IntroWe're using Twitter's Finagle stack in my current scala project. Finagle is Future based and the Future concept makes usage of exceptions easy. Using Exceptions for "infrastructural" problems (like when the network or the database is down) is perfectly ok, in Java you would use RuntimeExceptions for this which don't have to show up in the method signature. In Scala there's no difference any more between checked exceptions and runtime exceptions. In Java checked exceptions are often used for "business" exceptions, i.e. exceptions that steer the way your business logic works. For example, some months ago in Java projects I've often written API methods like this:
So the possible return types of this method is either a ArticleDetails object containing the information about the article or an Exception saying that the article could not be found.
- Method signature tells you everything about the return types
- Two different ways of returning information
- return new ArticleDetails(...)
- throw new ArticleNotFoundException(...)
- This also means two different styles of handling this information at the caller side
ScalaIn Scala there are no checked exceptions any more, so migrating the above java interface to Scala and still use an exception for the failure case would result in the following:
The method signature doesn't tell you anymore that the method could produce a separate exception output. You could use scaladoc or @throws to document this, but the compiler doesn't check this and this probably leads (after some evolution cycles of your class) to a method signature that doesn't document anymore what it is returning in case of expected business flow failures.
Either to the rescueIn Scala there's a more functional way to say what the method is returning: Either
The above method either returns an ArticleNotFound or an ArticleDetails object.
An Either has a left side, which is used per convention for the failure case or a right side, which represents the "right", the success case.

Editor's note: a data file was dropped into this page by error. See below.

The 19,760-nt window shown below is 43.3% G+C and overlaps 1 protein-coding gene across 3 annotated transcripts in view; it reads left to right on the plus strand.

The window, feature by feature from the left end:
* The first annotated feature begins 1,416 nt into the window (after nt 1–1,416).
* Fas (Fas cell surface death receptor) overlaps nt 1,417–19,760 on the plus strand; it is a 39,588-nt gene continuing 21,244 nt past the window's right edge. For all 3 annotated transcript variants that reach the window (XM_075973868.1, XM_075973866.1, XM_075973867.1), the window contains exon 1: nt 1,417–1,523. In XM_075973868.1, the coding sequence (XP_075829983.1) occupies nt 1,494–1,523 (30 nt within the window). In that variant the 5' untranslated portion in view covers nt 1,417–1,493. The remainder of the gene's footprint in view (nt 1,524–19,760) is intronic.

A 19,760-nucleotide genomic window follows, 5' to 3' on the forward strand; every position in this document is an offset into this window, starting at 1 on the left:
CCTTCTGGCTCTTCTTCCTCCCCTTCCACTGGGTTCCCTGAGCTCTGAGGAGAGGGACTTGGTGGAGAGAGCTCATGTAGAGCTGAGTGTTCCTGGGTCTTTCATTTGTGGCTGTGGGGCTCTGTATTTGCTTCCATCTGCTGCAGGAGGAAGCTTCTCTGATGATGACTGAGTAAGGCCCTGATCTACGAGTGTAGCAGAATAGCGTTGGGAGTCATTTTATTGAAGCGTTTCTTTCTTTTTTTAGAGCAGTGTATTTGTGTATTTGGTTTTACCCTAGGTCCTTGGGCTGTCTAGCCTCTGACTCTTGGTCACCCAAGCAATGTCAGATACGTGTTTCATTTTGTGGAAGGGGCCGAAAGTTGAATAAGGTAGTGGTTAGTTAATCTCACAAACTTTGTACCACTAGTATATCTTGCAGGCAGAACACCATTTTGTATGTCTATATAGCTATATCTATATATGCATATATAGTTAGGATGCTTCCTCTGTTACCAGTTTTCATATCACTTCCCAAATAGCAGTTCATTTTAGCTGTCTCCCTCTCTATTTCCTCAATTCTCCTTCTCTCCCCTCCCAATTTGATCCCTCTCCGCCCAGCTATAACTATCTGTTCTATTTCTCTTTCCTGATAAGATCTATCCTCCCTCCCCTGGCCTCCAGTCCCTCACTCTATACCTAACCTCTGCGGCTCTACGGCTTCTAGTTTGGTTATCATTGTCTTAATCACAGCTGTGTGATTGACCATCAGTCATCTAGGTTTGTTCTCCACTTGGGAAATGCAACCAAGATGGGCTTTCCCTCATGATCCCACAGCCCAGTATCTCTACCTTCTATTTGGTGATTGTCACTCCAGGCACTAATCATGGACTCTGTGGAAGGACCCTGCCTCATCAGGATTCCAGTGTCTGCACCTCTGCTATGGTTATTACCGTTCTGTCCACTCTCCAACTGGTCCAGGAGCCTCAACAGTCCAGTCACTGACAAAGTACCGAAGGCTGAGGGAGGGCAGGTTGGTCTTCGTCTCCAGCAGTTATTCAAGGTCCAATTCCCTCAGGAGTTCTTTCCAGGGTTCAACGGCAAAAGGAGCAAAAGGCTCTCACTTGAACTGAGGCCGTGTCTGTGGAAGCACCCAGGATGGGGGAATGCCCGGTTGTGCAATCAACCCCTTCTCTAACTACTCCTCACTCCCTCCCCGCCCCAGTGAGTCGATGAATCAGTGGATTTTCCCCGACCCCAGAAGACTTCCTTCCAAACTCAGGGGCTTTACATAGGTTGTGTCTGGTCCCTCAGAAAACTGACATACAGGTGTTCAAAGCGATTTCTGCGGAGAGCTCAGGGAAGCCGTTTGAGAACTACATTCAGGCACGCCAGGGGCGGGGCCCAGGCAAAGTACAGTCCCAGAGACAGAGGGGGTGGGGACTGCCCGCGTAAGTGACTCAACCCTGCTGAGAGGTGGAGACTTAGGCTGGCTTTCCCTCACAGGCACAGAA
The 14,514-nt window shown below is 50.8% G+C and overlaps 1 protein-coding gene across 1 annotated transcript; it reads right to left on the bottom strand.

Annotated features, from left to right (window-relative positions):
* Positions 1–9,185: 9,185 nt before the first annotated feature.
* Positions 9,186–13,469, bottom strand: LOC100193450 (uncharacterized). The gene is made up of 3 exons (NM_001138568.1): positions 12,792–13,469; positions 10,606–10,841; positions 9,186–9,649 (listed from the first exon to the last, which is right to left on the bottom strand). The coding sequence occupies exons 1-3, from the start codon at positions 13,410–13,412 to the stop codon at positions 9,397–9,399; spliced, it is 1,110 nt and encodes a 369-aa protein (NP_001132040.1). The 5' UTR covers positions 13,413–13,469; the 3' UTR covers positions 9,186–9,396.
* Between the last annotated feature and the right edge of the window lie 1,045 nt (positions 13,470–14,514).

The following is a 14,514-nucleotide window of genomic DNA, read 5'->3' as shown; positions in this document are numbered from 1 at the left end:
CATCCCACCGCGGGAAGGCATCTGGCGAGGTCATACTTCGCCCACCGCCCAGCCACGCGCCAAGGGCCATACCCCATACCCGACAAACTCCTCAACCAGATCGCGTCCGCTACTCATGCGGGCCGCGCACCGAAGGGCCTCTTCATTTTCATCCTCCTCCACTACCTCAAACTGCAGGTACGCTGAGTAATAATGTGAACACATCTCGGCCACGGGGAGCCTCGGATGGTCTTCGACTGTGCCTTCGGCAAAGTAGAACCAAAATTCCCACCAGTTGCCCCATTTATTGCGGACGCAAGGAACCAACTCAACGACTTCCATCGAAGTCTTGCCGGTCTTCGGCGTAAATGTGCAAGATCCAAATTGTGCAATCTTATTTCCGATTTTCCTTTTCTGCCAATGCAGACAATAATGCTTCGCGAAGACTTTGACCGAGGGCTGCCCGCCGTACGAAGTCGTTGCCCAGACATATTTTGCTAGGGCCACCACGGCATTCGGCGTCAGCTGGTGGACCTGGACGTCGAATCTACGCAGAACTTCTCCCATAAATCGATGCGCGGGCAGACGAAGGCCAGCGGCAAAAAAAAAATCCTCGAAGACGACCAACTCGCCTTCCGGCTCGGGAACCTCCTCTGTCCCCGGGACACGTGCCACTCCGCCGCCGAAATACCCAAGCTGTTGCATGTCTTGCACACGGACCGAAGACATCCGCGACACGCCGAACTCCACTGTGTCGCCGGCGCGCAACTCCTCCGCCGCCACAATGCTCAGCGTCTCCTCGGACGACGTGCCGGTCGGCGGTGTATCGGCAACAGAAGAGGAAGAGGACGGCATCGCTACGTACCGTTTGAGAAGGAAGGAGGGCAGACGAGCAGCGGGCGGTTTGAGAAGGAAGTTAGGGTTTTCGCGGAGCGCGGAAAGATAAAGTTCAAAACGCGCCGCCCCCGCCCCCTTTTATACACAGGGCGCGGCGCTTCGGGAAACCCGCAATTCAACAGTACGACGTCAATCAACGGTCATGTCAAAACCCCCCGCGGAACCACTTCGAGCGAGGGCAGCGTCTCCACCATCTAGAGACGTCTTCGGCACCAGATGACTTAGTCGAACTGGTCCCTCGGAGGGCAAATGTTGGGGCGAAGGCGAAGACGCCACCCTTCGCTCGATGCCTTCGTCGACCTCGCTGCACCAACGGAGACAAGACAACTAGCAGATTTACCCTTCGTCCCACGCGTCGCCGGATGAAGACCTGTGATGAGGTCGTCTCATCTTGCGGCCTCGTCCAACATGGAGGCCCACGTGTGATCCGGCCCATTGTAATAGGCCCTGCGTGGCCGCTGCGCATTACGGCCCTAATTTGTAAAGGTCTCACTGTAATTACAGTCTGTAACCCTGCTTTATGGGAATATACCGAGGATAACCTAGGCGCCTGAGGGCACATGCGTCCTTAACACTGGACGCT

Using FuturesAs I said we're using Twitter Futures for our code, so if we're doing some blocking method call, we do it async and return a Future[RETURN_OBJECT] instead of the simple method return object to keep the current thread from being blocked. So the above method blocks because of a call to MySQL and would therefore look like this:
For ComprehensionsSo far everything looks good, and it seems pretty easy to get away from business exceptions. But imagine now a second method which returns an articleId for an unique article name:
If someone has only the unique name and wants to retrieve the article details I would naively use the following for comprehension and would expect Left's (Failures) to fail fast and "bubble" out of the for comprehension:
Unfortunately the above doesn't compile. What we need is a way to compose the Future with Either. At this point I was very lost and asked for help in this stackoverflow question. Fortunately the help came at the Scala User Group Munich where Lars Hupel helped me a lot with this.
Monad Transformers or "My way to scalaz"The way out of this problem is a Monad transformer. A simple mental model for a Monad in Scala is a class which implements map, flatMap and withFilter and can therefore be used in a for comprehension.
Either and Futures are Monads and Monads don't compose out of the box together. There's even not a guarentee that mondas can be combined.
My first problem was now that scala.util.Either is not even a Monad. Only it's right or left protection is a Monad! Which makes it a little bit cumbersome to use. You'll have to say always .right in for comprehensions.
As I found out that scalaz has also an Either called \/ which is right biased and not neutral like scala.util.Either. The best: It has a transformer class EitherT to combine it with other Monads.
Converting the above example to \/ leads us to:
Pretty similar to the solution with Scala's Either, but without .right's, because of it's right biasing like in Haskell. To use EitherT with Twitter Futures we now only need to define the following implicit vals:
Then we can use EitherT together with Twitter Futures in our for comprehension:
The run method turns the resulting EitherT back to a Future[\/]. A EitherT in this case is an EitherT[Future, ArticleNotFound.type, ArticleDetails], so this could be used as alternate return type. Then you can omit the run call.
Here's the final complete example:
If a left happens on one of the calls in the for comprehension, it bubbles out in fail fast strategy. If there are only Right's than the article is yielded.